We just put our heads down and cranked out a consistent cadence, that could not be stopped by the wind. Trying to maintain a straight line was no easy task. Arms and hands are still sore from the effort to keep the bike under control.
It was a ride of opposite extremes, 13 mph on the flats and 38mph on the flats. Didn't have a large enough gear, spun out in my 53/11. Barely a word spoken in the first 40 miles. Favorite pizzas described at 70 miles. Grunts, groans, yelps and smiles. One to be remembered. Epic. 79/19.2
July 10, 2010
Just to warn you, this may sound a little like bragging, but today's ride meant a lot to me.
The conditions were perfect for a ride to Belle Plaine, with SW winds picking up as the day wore on.
Here are some dull and boring stats from the ride.
Four of us started out together, with two planning on peeling off at various points in the ride.
It was really a pretty uneventful ride, with the exception of the outcome. At Jordan (40 miles) we were averaging 19.6 mph. After heading due south, from Jordan, into the wind, and climbing out of the Minnesota River valley we were averaging 19.7. The descent into Belle Plaine added .2 mph to our speed. Belle Plaine was the 51 mile mark and where the wind started to push us home, but the most difficult climbs were ahead of us. It was just Amy and me now. After climbing out of the river valley, this time from Belle Plaine, we enjoyed some relatively flat asphalt and regularly saw 25, 26 and 27 mph on the computer, but the old hairy legs had 65 miles on them and that delightful dull ache in my quads wasn't going away. It began in the quad and then slowly and insidiously wrapped around back into the hams. So very pleasant.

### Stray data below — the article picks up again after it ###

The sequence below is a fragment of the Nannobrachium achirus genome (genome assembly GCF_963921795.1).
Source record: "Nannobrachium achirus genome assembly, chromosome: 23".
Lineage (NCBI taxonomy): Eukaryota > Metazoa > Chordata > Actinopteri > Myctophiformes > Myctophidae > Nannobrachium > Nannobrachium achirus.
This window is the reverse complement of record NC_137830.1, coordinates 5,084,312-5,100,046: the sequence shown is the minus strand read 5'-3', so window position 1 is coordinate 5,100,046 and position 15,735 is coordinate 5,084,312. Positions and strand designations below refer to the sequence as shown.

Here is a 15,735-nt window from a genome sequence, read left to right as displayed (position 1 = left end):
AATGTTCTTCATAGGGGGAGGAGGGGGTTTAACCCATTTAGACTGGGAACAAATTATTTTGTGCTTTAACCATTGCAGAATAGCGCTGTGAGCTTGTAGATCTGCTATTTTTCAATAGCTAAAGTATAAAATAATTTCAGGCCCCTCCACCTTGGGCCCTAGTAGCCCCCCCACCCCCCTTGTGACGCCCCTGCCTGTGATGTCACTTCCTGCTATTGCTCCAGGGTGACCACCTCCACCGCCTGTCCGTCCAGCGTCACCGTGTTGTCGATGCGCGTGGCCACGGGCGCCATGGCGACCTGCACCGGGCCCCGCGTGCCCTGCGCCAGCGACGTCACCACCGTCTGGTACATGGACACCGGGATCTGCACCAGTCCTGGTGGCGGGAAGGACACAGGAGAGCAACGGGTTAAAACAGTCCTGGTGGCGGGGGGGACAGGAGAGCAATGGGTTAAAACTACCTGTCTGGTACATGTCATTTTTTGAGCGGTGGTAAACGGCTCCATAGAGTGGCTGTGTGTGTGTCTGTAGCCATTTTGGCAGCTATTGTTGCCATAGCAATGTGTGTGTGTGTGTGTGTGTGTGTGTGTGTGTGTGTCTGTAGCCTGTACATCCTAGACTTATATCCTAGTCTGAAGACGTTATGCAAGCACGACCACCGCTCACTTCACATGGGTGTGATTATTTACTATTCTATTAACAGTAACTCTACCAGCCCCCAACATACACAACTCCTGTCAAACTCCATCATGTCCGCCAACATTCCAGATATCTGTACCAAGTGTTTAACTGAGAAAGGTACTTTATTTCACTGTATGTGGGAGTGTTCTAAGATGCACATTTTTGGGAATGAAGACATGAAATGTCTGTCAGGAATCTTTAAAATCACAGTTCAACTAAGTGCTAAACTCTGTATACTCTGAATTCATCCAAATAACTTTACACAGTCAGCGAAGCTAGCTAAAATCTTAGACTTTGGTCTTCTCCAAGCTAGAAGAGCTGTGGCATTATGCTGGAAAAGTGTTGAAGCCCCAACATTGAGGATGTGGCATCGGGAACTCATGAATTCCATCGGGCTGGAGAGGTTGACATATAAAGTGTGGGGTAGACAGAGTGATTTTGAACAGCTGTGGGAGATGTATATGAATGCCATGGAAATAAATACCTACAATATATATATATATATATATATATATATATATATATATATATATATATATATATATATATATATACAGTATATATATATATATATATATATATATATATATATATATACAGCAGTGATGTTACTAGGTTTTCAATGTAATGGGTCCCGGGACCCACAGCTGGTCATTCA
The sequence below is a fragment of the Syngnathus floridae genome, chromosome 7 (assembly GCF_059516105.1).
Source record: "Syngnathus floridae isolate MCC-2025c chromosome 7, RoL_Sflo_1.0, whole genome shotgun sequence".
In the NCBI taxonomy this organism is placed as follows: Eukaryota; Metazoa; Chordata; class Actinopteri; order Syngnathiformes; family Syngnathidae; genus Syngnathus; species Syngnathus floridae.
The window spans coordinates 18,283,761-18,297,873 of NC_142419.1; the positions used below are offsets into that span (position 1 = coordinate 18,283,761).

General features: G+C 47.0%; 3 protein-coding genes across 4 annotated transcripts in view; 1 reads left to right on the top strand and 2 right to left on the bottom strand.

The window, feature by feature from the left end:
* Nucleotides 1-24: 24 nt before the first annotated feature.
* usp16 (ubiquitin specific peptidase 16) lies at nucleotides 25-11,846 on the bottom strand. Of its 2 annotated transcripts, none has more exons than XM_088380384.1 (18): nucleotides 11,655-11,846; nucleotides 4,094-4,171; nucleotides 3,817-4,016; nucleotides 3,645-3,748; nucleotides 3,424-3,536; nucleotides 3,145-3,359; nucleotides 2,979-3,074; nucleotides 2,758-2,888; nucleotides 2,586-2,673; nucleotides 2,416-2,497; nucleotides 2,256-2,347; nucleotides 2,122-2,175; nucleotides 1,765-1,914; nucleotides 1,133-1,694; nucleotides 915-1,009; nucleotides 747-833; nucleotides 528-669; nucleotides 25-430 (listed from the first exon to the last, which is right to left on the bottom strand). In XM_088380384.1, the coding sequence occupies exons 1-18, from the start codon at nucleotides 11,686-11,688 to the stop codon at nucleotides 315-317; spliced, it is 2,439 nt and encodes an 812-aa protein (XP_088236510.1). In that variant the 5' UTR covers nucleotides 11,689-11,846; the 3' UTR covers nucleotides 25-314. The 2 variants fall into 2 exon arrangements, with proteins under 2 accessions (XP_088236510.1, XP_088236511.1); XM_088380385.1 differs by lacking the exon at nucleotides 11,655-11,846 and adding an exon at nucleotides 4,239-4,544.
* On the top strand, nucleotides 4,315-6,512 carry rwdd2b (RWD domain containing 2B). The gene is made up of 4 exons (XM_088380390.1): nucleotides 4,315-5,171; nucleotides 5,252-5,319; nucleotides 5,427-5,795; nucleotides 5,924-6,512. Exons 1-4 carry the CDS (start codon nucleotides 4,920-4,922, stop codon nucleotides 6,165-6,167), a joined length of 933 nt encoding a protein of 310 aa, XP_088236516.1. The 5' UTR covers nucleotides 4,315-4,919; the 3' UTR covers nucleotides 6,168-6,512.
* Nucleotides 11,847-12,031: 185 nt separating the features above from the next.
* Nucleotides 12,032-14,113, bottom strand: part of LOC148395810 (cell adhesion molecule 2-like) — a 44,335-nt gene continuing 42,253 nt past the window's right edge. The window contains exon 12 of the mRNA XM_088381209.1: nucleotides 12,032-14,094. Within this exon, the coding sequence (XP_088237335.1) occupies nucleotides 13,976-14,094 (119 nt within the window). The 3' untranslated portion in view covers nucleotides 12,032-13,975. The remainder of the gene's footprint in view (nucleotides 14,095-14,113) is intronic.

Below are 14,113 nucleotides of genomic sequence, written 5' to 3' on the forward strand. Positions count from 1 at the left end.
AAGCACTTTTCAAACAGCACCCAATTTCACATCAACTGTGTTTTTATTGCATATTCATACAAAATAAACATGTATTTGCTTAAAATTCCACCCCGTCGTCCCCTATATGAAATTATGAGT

The East Union climb was short, but it hurt. I've come to believe that muscles breathe, and when they don't get the oxygen they want, they rebel. Just like a plastic bag with all the air sucked out of it, my muscles were contracting. I'd take extra large gasps of air expanding my lungs to their max, hoping that some of it would some how re-inflate my quads.
Now it was Carver. It's one hill hits you three times. Each one suffocating the life out of your legs. All this air around you and you can't get enough.
About a five mile reprieve and then some rollers into Victoria. God they hurt! This is about the time I went numb, which, I think, was a good thing. The climbs were pretty much behind us now, except for Christmas Lake and Purgatory Creek, but the worst of it? Over.
All this time, whose right behind me? 120 pound Amy. I'd get some distance on her on the climbs, but she'd latch back on never quiting. Tougher than tough, and like I've said before, pound for pound she kicks my ass.
Amy rode 112 miles. I got a century in. We averaged 20.6 mph. A personal best for Amy, and my best effort without any upfront help.
Like I said before, this means a lot to me, coming off a rough 2009. This is my fourth Hammer Hundred of this season. Amy hopes it's "out of my system now". Don't count on it.